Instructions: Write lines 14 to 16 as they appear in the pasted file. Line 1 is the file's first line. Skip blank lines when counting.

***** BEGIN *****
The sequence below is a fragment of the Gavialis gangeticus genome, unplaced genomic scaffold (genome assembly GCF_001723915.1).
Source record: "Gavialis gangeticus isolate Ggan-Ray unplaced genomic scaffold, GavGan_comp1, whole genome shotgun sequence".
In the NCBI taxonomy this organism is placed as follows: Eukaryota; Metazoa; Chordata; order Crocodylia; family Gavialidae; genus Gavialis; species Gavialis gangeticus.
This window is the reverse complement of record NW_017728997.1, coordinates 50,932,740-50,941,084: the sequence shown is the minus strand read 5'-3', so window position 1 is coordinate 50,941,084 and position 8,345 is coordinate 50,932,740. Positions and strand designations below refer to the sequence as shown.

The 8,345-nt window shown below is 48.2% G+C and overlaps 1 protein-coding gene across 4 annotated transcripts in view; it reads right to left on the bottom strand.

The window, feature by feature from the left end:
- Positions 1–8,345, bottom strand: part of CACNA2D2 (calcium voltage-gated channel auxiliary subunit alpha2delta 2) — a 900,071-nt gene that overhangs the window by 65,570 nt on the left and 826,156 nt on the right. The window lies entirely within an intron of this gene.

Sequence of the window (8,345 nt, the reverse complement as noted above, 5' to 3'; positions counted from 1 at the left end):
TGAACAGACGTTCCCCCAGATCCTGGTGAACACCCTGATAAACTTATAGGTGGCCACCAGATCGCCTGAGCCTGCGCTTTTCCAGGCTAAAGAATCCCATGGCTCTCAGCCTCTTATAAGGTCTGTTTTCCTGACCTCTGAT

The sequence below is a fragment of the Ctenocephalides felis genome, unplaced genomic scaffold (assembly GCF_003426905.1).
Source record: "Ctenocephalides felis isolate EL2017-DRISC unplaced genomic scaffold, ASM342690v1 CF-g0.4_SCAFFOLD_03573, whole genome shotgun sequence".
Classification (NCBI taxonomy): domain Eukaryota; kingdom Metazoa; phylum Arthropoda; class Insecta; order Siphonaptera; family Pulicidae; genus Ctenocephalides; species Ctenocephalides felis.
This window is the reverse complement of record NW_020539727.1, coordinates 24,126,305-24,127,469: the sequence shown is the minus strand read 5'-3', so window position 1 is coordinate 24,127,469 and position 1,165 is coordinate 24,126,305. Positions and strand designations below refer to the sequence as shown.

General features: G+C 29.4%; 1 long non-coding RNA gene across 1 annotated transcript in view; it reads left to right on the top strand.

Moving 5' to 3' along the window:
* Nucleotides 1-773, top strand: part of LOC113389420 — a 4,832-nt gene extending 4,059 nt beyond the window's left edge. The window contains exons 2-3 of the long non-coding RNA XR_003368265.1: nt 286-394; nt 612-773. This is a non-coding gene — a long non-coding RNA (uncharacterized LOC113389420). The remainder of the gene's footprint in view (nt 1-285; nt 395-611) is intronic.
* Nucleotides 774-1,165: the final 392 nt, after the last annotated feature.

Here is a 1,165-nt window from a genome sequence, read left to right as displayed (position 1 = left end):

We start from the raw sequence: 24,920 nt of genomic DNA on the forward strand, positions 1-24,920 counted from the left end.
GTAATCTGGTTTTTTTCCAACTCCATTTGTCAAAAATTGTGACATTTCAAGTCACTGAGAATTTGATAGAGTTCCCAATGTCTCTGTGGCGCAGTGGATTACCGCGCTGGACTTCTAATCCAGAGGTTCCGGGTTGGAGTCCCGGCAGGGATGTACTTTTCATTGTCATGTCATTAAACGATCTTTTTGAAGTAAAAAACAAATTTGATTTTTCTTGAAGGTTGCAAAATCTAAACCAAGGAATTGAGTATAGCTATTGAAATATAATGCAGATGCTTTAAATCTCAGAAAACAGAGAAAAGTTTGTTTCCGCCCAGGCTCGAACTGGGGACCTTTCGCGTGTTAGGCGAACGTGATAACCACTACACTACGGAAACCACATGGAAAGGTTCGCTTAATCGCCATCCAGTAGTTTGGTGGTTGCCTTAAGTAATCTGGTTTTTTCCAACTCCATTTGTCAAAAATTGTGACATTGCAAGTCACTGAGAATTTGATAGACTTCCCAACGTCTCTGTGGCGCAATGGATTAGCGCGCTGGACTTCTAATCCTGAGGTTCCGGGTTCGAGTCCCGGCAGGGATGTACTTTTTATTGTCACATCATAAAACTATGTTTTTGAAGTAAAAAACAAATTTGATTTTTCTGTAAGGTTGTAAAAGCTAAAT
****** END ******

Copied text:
General features: G+C 29.4%; 1 long non-coding RNA gene across 1 annotated transcript in view; it reads left to right on the top strand.

Moving 5' to 3' along the window:
* Nucleotides 1-773, top strand: part of LOC113389420 — a 4,832-nt gene extending 4,059 nt beyond the window's left edge. The window contains exons 2-3 of the long non-coding RNA XR_003368265.1: nt 286-394; nt 612-773. This is a non-coding gene — a long non-coding RNA (uncharacterized LOC113389420). The remainder of the gene's footprint in view (nt 1-285; nt 395-611) is intronic.